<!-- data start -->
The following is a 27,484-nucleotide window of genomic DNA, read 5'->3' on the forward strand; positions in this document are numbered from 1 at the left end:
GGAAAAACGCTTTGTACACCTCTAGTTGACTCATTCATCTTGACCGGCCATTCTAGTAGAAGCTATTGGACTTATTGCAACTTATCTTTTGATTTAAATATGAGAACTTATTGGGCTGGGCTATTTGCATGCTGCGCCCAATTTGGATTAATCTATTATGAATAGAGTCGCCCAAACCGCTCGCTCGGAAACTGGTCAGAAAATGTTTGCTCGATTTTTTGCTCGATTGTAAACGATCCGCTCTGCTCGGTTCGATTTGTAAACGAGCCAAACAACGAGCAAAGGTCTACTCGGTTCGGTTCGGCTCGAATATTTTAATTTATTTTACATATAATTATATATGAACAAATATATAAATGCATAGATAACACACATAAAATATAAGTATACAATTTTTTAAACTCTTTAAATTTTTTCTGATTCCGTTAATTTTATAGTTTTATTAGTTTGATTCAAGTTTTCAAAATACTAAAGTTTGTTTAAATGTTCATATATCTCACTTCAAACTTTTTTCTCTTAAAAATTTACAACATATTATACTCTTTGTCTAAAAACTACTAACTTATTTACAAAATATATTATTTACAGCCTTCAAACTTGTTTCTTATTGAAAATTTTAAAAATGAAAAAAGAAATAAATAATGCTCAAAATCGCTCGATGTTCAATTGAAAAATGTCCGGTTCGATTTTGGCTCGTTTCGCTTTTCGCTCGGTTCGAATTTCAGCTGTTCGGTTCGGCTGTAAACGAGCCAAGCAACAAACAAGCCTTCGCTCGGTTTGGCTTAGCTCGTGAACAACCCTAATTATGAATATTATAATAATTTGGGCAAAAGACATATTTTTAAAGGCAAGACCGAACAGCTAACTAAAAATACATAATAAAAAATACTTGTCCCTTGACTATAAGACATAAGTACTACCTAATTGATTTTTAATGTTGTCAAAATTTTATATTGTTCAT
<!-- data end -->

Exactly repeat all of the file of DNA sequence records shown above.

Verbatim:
The following is a 27,484-nucleotide window of genomic DNA, read 5'->3' on the forward strand; positions in this document are numbered from 1 at the left end:
GGAAAAACGCTTTGTACACCTCTAGTTGACTCATTCATCTTGACCGGCCATTCTAGTAGAAGCTATTGGACTTATTGCAACTTATCTTTTGATTTAAATATGAGAACTTATTGGGCTGGGCTATTTGCATGCTGCGCCCAATTTGGATTAATCTATTATGAATAGAGTCGCCCAAACCGCTCGCTCGGAAACTGGTCAGAAAATGTTTGCTCGATTTTTTGCTCGATTGTAAACGATCCGCTCTGCTCGGTTCGATTTGTAAACGAGCCAAACAACGAGCAAAGGTCTACTCGGTTCGGTTCGGCTCGAATATTTTAATTTATTTTACATATAATTATATATGAACAAATATATAAATGCATAGATAACACACATAAAATATAAGTATACAATTTTTTAAACTCTTTAAATTTTTTCTGATTCCGTTAATTTTATAGTTTTATTAGTTTGATTCAAGTTTTCAAAATACTAAAGTTTGTTTAAATGTTCATATATCTCACTTCAAACTTTTTTCTCTTAAAAATTTACAACATATTATACTCTTTGTCTAAAAACTACTAACTTATTTACAAAATATATTATTTACAGCCTTCAAACTTGTTTCTTATTGAAAATTTTAAAAATGAAAAAAGAAATAAATAATGCTCAAAATCGCTCGATGTTCAATTGAAAAATGTCCGGTTCGATTTTGGCTCGTTTCGCTTTTCGCTCGGTTCGAATTTCAGCTGTTCGGTTCGGCTGTAAACGAGCCAAGCAACAAACAAGCCTTCGCTCGGTTTGGCTTAGCTCGTGAACAACCCTAATTATGAATATTATAATAATTTGGGCAAAAGACATATTTTTAAAGGCAAGACCGAACAGCTAACTAAAAATACATAATAAAAAATACTTGTCCCTTGACTATAAGACATAAGTACTACCTAATTGATTTTTAATGTTGTCAAAATTTTATATTGTTCAT